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Falguiere, Jean Alexandre Joseph

FALGUIERE, JEAN ALEXANDRE JOSEPH (1831-1900), French sculptor and painter, was born at Toulouse. A pupil of the Ecole des Beaux Arts he won the Prix de Rome in 1859; he was awarded the medal of honour at the Salon in 1868 and was appointed officer of the Legion of Honour in 1878. His first bronze statue of importance was the "Victor of the Cock-Fight" (1864), and "Tarcisus the Christian Boy-Martyr" followed in 1867; both are now in the Luxembourg Museum. His more important monuments are those to Admiral Courbet (1890) at Abbeville and the famous "Joan of Arc." Among more ideal work are "Eve" (1880), "Diana" (1882 and 1891), "Woman and Peacock," and "The Poet," astride his Pegasus spreading wings for flight. His "Triumph of the Republic" (1881-1886), a vast quadriga for the Arc de Triomphe, Paris, is perhaps more amazingly full of life than others of his works, all of which reveal this quality of vitality in superlative degree. To these works should be added his monuments to "Cardinal Lavigerie" and "General de La Fayette" (the latter in Washington), and his statues of "Lamartine" (1876) and "St Vincent de Paul" (1879), as well as the "Balzac," which he executed for the Société des gens de lettres on the rejection of that by Rodin; and the busts of "Carolus-Duran" and "Coquelin cadet" (1896).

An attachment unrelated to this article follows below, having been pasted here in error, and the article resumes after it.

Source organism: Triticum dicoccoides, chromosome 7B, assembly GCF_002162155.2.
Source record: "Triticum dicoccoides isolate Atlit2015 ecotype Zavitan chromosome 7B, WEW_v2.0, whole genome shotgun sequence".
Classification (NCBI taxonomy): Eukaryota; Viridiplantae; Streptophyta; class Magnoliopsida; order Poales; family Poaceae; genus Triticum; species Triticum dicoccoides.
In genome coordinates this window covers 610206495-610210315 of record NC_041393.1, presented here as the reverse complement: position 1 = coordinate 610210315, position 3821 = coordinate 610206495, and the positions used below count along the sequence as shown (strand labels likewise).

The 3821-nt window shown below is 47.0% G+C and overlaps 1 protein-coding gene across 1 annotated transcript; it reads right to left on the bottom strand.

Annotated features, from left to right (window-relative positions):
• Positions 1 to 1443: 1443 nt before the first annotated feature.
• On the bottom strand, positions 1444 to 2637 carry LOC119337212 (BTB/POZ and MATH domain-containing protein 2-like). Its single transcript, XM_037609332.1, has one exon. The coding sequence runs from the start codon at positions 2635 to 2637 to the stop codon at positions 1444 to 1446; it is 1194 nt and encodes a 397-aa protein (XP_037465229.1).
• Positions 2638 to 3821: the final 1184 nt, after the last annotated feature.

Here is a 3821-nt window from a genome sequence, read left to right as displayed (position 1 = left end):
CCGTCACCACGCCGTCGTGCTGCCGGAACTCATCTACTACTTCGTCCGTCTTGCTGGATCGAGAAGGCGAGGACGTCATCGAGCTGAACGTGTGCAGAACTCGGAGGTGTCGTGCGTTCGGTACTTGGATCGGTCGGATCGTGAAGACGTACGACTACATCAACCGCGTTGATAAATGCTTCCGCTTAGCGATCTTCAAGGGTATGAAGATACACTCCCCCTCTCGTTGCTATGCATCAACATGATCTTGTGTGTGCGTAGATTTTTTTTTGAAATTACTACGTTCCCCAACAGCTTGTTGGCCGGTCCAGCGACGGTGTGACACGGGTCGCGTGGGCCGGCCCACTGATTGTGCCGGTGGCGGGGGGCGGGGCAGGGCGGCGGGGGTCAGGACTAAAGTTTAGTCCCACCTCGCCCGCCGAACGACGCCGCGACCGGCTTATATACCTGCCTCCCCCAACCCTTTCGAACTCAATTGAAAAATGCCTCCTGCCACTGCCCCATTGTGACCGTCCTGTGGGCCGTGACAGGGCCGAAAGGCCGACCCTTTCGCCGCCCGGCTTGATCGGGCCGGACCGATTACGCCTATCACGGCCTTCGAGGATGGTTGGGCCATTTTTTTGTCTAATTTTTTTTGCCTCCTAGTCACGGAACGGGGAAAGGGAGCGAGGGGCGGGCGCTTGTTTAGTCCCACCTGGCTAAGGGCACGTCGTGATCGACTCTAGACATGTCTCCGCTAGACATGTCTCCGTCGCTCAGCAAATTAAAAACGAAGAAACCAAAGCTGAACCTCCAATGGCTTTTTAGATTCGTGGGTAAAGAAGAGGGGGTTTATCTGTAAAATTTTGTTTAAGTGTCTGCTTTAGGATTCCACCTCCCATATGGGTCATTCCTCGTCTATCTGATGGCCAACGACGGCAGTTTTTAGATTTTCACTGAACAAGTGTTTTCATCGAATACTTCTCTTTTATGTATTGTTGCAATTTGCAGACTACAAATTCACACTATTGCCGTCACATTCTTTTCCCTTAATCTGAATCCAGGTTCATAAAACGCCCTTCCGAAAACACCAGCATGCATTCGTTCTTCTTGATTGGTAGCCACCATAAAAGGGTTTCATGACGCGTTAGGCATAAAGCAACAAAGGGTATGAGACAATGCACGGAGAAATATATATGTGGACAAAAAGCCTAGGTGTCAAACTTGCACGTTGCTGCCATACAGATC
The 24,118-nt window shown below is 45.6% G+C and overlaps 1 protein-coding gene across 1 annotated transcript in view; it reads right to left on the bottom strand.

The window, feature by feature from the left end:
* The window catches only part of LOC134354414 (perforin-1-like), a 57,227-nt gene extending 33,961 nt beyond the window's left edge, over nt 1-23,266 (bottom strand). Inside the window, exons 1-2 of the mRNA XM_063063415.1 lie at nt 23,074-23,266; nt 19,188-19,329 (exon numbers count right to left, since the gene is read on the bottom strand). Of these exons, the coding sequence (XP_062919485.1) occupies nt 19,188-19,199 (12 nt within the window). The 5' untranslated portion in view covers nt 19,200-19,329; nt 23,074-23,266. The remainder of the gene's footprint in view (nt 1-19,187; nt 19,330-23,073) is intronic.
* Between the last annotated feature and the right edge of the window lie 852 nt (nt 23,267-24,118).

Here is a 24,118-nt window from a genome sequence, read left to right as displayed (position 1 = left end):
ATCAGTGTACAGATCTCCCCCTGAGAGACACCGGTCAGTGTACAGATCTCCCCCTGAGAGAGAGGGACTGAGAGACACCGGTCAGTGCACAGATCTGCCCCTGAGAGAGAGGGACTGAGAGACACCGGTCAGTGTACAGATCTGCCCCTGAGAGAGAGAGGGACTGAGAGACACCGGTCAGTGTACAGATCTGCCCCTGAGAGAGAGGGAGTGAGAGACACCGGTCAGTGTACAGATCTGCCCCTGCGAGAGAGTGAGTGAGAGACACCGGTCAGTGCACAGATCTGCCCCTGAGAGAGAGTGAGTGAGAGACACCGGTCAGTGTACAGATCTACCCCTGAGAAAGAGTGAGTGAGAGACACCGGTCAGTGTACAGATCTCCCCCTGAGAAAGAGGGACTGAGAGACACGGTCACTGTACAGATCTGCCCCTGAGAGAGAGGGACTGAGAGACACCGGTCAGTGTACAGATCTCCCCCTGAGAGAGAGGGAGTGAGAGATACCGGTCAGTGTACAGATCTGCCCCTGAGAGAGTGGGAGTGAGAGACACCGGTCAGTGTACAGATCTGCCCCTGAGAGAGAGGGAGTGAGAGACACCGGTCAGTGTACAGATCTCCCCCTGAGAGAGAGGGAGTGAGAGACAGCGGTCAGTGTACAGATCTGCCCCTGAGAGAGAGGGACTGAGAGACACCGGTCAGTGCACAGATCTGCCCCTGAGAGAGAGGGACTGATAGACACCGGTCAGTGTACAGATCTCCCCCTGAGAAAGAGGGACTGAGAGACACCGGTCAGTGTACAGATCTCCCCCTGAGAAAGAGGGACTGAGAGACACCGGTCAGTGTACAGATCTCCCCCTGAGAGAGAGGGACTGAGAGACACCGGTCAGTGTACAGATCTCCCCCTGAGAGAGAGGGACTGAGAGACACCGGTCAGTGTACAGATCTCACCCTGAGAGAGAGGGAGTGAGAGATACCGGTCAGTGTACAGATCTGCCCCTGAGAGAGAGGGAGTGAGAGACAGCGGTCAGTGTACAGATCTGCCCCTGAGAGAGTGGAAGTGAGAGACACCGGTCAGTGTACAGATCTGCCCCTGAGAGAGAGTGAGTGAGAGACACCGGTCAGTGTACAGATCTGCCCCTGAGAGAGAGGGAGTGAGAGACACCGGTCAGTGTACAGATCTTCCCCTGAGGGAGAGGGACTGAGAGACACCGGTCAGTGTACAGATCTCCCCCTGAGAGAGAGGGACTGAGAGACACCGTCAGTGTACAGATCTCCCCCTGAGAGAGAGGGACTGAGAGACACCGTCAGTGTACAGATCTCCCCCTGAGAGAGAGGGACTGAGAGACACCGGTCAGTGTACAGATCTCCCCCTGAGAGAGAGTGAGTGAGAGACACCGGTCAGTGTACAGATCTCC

Falguière was a painter as well as a sculptor, but somewhat inferior in merit. He displays a fine sense of colour and tone, added to the qualities of life and vigour that he instils into his plastic work. His "Wrestlers" (1875) and "Fan and Dagger" (1882; a defiant Spanish woman) are in the Luxembourg, and other pictures of importance are "The Beheading of St John the Baptist" (1877), "The Sphinx" (1883), "Acis and Galatea" (1885), "Old Woman and Child" (1886) and "In the Bull Slaughter-House." He became a member of the Institute (Académie des Beaux-Arts) in 1882. He died in 1900.

See Léonce Bénédite, Alexandre Falguière, Librairie de l'art (Paris).

Note - this article incorporates content from Encyclopaedia Britannica, Eleventh Edition, (1910-1911)

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